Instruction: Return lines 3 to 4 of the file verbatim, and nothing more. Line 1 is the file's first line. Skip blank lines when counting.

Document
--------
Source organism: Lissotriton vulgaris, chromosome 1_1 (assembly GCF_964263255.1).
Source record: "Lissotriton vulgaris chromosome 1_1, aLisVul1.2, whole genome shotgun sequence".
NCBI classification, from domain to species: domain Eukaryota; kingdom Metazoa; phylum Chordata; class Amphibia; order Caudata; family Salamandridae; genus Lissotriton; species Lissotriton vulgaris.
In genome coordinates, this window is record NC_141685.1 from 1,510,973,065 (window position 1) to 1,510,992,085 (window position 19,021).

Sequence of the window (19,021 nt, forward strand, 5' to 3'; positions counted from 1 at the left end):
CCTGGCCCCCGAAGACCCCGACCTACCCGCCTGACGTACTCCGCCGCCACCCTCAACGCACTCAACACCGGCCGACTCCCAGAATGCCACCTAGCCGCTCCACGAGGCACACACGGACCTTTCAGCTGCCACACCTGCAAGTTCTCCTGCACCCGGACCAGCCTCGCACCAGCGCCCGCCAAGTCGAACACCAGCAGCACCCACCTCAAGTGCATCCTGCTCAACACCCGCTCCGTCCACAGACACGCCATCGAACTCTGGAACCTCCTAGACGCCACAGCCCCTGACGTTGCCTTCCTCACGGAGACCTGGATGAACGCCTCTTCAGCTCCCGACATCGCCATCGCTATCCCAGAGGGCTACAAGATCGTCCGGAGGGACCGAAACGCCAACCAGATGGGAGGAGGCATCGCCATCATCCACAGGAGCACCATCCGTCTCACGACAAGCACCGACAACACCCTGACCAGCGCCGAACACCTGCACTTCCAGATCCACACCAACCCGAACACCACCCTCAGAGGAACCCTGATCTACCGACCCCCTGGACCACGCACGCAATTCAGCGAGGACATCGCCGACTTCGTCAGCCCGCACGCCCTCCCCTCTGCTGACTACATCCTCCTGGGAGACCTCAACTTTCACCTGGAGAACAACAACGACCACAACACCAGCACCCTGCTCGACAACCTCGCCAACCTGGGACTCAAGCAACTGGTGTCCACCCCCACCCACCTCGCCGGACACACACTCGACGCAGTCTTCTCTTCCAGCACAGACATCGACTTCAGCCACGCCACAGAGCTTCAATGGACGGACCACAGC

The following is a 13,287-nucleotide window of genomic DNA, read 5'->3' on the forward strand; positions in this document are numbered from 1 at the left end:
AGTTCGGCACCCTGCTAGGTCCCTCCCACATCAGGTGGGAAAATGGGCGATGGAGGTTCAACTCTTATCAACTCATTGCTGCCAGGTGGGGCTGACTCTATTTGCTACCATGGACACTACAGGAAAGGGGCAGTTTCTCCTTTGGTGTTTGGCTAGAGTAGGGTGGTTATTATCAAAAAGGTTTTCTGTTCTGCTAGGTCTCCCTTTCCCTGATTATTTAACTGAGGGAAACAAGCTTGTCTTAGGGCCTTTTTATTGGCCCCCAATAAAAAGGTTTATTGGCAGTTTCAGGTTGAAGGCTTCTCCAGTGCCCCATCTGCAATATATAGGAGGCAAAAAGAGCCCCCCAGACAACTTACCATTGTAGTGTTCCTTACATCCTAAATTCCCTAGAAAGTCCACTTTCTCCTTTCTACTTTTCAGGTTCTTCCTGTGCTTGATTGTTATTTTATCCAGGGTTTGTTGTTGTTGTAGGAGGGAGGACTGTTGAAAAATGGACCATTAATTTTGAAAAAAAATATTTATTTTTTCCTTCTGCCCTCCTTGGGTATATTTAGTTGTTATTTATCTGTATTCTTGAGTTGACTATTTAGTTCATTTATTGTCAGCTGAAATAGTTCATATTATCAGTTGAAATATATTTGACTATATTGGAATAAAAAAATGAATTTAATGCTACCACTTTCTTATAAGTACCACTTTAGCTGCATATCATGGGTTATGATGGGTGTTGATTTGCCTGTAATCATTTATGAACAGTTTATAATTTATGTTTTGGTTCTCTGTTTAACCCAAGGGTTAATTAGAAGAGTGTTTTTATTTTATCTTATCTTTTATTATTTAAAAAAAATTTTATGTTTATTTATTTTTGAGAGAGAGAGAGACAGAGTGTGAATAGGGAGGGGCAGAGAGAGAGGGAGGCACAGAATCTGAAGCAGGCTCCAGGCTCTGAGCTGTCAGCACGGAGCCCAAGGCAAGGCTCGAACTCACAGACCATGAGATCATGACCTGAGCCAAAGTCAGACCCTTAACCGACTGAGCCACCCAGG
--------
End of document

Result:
NCBI classification, from domain to species: domain Eukaryota; kingdom Metazoa; phylum Chordata; class Amphibia; order Caudata; family Salamandridae; genus Lissotriton; species Lissotriton vulgaris.
In genome coordinates, this window is record NC_141685.1 from 1,510,973,065 (window position 1) to 1,510,992,085 (window position 19,021).